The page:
Supporting Restaurant Workers

Rick Hamada
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Wednesday - November 04, 2009

Zagat’s, a well-respected and well-read travel publication, found recently that Hawaii ranks as one of the worst states when it comes to tipping servers in restaurants. But the differential between here and the best tipping metro areas is a scant 1.2 percent (18.4 percent of the check for Hawaii and 19.6 percent for St. Louis and Philadelphia). Although these types of stories are valuable, usually news coverage about restaurants is relegated to “Best Restaurants,” hot spills or trans-fat bans.

The restaurant industry, however, plays such an important and vital role in our economy. According to the National Restaurant Association, one in 10 Americans works in the industry. We spend, on average, 48 percent of our food budget in restaurants. Nationally, the restaurant business will generate more than $560 billion in sales. Pretty substantial numbers, wouldn’t you say?


 

In Hawaii, there are more than 3,000 dining and drinking establishments employing around 82,000 people, representing approximately 13 percent of our labor force. Hawaii restaurant sales are projected to tally more than $3.2 billion in sales, ranking it among the top performing industries in our state.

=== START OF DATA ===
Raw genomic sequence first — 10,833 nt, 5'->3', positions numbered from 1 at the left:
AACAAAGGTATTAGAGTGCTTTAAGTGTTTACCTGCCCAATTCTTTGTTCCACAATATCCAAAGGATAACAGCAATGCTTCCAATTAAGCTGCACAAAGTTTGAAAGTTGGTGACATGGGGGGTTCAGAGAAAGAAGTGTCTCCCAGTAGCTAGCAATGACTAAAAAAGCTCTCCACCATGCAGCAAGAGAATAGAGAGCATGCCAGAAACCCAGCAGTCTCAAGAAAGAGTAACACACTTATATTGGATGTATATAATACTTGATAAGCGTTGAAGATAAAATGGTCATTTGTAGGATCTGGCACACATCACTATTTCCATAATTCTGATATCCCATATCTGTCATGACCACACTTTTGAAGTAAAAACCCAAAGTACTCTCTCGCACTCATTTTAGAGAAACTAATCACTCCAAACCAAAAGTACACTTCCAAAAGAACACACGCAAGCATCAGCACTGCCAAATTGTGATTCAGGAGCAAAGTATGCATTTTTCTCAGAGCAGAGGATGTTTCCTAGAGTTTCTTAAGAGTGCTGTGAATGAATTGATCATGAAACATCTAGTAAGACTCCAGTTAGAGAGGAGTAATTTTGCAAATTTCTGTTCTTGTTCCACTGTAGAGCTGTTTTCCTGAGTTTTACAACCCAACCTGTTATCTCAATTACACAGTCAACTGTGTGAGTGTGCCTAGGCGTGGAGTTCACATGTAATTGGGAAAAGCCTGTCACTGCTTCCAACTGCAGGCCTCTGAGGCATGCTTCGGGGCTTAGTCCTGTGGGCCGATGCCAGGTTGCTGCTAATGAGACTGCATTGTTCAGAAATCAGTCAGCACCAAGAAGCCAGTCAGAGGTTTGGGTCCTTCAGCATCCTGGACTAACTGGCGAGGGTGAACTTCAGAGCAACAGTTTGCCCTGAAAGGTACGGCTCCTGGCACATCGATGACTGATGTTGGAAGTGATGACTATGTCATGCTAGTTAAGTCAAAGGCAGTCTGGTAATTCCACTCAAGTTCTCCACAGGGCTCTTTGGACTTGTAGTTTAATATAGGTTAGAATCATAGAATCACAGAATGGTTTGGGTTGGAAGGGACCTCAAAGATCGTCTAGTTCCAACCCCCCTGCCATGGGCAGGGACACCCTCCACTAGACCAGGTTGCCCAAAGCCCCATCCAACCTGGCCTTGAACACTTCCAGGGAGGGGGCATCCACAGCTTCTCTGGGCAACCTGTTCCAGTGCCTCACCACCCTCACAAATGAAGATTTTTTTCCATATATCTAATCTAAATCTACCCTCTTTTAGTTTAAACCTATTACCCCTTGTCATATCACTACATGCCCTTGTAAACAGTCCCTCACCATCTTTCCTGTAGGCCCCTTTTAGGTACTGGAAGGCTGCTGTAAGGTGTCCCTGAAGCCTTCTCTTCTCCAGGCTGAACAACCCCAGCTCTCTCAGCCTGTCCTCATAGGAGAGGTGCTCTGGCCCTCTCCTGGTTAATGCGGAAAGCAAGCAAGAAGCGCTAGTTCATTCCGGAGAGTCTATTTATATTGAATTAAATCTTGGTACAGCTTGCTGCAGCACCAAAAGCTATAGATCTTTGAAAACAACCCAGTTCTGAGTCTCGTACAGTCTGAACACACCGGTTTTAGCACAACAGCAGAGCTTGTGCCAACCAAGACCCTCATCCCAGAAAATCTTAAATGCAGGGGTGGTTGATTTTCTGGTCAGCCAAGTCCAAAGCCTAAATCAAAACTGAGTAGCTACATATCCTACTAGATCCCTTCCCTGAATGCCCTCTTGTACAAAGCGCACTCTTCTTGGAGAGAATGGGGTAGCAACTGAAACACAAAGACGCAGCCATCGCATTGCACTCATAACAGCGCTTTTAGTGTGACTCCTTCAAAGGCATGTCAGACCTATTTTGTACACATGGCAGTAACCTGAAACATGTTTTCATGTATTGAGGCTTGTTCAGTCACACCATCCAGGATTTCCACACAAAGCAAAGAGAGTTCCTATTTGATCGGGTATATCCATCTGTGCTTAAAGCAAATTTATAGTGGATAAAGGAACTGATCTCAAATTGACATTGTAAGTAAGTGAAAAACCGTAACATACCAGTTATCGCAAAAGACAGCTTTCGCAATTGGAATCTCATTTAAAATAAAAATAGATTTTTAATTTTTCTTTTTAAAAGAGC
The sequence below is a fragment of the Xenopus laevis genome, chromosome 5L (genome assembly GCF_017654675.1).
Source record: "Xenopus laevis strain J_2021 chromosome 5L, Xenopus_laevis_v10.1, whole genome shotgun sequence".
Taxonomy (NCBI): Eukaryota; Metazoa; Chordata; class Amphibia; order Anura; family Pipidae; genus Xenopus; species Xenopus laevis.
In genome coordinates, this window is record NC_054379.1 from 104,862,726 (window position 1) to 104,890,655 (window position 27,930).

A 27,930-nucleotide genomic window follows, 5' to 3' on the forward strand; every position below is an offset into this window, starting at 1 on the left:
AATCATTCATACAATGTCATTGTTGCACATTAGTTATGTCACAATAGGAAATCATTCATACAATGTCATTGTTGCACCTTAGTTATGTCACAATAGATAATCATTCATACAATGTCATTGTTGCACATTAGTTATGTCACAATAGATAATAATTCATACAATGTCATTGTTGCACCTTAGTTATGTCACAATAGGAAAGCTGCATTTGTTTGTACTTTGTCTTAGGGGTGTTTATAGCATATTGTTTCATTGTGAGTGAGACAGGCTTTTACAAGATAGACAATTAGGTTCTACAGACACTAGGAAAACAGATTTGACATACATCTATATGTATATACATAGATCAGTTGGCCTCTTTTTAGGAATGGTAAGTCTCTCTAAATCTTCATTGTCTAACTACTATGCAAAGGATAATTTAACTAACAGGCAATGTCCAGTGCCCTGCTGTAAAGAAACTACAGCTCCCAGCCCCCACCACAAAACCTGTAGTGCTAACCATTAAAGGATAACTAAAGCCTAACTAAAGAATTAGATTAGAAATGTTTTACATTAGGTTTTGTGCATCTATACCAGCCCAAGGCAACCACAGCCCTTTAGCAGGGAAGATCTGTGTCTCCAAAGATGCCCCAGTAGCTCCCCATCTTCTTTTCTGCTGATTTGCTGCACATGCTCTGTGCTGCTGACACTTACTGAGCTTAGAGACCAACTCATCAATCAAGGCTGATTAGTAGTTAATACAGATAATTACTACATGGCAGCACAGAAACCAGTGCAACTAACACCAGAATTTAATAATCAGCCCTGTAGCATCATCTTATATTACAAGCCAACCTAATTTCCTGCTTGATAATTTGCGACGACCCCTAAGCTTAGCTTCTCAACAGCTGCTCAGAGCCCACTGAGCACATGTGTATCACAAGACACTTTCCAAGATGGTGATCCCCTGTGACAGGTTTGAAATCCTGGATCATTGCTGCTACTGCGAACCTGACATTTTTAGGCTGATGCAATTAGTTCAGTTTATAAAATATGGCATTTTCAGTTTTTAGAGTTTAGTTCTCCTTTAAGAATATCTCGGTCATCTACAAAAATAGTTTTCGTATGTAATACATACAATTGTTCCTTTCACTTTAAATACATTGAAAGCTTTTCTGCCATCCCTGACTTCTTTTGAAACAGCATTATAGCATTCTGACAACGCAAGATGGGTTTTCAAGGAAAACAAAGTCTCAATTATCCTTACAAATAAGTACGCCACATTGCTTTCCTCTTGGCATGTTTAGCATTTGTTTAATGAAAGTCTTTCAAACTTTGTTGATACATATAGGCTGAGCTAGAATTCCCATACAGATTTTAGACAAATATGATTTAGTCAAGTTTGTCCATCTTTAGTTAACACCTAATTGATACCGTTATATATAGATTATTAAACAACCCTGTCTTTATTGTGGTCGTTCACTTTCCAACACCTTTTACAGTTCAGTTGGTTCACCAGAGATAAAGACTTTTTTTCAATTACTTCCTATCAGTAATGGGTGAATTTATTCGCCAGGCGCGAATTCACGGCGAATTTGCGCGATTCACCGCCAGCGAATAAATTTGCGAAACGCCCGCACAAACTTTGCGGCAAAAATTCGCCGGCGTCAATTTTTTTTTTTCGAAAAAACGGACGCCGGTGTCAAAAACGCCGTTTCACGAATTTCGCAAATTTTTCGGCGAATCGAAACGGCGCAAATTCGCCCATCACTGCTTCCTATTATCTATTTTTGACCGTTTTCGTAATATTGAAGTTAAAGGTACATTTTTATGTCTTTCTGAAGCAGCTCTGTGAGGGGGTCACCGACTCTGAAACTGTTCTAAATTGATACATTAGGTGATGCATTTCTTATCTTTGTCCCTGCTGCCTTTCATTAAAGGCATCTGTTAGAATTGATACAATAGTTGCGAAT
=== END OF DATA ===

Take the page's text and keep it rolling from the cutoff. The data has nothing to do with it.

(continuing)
Economically speaking, for every dollar spent in Hawaii restaurants, an additional 94 cents is generated, and for each additional $1million spent in dining and drinking establishments, 26.1 jobs are created. These impressive numbers are tempered by the fact that most restaurants are operating on a razor-thin budget. According to the Hawaii Restaurant Association, the average profit margin is approximately 4 percent.

That’s why the NRA and HRA are so acutely aware of legislative issues. Tax increases, minimum wage increases and a debilitating tip credit statute traditionally top the list of concerns. But attempts to hyper-regulate the industry pose a threat to restaurants, too. Menu information mandates, tobacco issues and complicity in promoting obesity are of concern. Universal healthcare and unemployment insurance taxation will inevitably be invoked as well. Each of these issues and the consequent legislative proposals could do irreparable damage to an essential element of our overall economy.


During these challenging economic times, I heartily urge our political leaders to resist increasing taxes, implementing fees or raiding funds to “fix” our economy. There are many in the hospitality business simply trying to survive and any additional financial demands may be the proverbial “straw” to break their backs. Politically speaking, there are 80,000 votes associated with the dining and drinking industry in Hawaii. I am certain any attempts for a money grab that will harm them will not go unnoticed.

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